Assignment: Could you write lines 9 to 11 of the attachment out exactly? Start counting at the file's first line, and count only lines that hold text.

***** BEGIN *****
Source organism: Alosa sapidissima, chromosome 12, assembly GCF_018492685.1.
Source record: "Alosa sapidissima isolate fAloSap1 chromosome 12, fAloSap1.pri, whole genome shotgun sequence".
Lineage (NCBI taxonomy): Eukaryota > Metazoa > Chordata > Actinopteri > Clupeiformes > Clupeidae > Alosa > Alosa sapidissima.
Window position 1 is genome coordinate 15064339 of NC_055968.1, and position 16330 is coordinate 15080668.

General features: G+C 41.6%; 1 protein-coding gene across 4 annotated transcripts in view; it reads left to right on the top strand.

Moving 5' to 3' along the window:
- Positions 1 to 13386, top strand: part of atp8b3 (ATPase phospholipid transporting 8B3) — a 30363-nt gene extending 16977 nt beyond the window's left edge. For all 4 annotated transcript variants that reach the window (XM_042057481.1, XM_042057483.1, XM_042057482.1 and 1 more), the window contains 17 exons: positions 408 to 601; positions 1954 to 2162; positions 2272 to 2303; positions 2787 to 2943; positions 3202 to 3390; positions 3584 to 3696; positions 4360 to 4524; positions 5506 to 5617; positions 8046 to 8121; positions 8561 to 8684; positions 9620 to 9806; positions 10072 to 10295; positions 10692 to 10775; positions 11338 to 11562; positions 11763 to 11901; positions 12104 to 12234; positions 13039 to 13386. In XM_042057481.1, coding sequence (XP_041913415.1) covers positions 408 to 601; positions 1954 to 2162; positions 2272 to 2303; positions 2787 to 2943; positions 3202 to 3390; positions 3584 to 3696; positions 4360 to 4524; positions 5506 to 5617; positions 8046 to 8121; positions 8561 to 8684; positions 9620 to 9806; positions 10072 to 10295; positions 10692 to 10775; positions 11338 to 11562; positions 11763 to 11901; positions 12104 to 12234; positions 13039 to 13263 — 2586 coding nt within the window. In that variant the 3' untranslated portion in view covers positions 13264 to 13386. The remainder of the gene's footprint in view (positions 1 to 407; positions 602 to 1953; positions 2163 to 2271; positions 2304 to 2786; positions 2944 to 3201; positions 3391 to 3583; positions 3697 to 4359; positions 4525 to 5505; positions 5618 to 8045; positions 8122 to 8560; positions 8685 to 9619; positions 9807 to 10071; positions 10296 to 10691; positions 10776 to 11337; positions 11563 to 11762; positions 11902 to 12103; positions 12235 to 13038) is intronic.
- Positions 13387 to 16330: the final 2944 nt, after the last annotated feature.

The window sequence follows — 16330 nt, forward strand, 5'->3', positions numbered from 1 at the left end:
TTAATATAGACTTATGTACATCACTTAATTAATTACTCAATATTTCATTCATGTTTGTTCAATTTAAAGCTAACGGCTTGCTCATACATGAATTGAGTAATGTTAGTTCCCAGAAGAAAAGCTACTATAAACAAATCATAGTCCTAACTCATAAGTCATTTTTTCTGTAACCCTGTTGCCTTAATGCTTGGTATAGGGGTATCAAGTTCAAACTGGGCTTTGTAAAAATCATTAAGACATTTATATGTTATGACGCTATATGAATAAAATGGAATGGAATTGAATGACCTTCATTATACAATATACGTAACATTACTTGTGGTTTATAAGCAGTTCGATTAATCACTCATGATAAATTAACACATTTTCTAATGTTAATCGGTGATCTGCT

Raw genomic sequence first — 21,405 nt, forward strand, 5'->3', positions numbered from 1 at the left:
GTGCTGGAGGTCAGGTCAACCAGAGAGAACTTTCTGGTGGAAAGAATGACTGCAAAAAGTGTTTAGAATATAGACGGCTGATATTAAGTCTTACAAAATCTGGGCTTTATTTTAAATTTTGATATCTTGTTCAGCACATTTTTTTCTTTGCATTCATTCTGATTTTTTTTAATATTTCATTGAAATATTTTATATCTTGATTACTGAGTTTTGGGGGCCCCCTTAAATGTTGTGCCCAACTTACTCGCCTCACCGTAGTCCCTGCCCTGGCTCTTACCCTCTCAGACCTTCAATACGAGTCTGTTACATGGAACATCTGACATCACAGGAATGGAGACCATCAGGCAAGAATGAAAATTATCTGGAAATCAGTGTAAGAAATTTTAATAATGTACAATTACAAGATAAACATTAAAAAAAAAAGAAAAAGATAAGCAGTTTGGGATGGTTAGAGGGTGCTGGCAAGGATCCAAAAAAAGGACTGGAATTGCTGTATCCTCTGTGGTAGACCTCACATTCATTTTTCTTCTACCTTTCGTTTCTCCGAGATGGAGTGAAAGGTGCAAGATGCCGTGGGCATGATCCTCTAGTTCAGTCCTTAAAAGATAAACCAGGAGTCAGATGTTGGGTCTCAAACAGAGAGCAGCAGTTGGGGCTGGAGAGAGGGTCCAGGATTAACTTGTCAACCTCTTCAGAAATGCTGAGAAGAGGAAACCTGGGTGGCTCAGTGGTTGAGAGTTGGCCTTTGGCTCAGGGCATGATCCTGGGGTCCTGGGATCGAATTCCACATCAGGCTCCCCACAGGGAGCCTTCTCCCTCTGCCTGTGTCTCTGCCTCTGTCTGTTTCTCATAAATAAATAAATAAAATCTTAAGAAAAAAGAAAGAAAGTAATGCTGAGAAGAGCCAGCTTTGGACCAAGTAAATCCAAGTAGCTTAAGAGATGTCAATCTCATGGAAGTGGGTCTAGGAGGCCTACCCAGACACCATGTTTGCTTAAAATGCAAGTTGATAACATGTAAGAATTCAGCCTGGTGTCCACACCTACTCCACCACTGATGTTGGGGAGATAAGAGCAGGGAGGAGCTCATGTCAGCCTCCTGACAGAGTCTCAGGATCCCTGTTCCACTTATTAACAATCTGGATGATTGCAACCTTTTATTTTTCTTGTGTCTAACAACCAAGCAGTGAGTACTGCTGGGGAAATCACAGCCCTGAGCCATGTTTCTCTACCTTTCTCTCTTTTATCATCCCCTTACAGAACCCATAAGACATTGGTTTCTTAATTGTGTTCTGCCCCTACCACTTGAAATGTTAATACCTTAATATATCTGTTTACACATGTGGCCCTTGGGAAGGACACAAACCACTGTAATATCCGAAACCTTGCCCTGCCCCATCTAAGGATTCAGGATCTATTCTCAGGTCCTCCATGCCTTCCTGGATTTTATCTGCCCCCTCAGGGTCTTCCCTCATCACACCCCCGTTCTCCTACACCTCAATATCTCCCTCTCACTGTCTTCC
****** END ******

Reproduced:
The window sequence follows — 16330 nt, forward strand, 5'->3', positions numbered from 1 at the left end:
TTAATATAGACTTATGTACATCACTTAATTAATTACTCAATATTTCATTCATGTTTGTTCAATTTAAAGCTAACGGCTTGCTCATACATGAATTGAGTAATGTTAGTTCCCAGAAGAAAAGCTACTATAAACAAATCATAGTCCTAACTCATAAGTCATTTTTTCTGTAACCCTGTTGCCTTAATGCTTGGTATAGGGGTATCAAGTTCAAACTGGGCTTTGTAAAAATCATTAAGACATTTATATGTTATGACGCTATATGAATAAAATGGAATGGAATTGAATGACCTTCATTATACAATATACGTAACATTACTTGTGGTTTATAAGCAGTTCGATTAATCACTCATGATAAATTAACACATTTTCTAATGTTAATCGGTGATCTGCT

Raw genomic sequence first — 21,405 nt, forward strand, 5'->3', positions numbered from 1 at the left: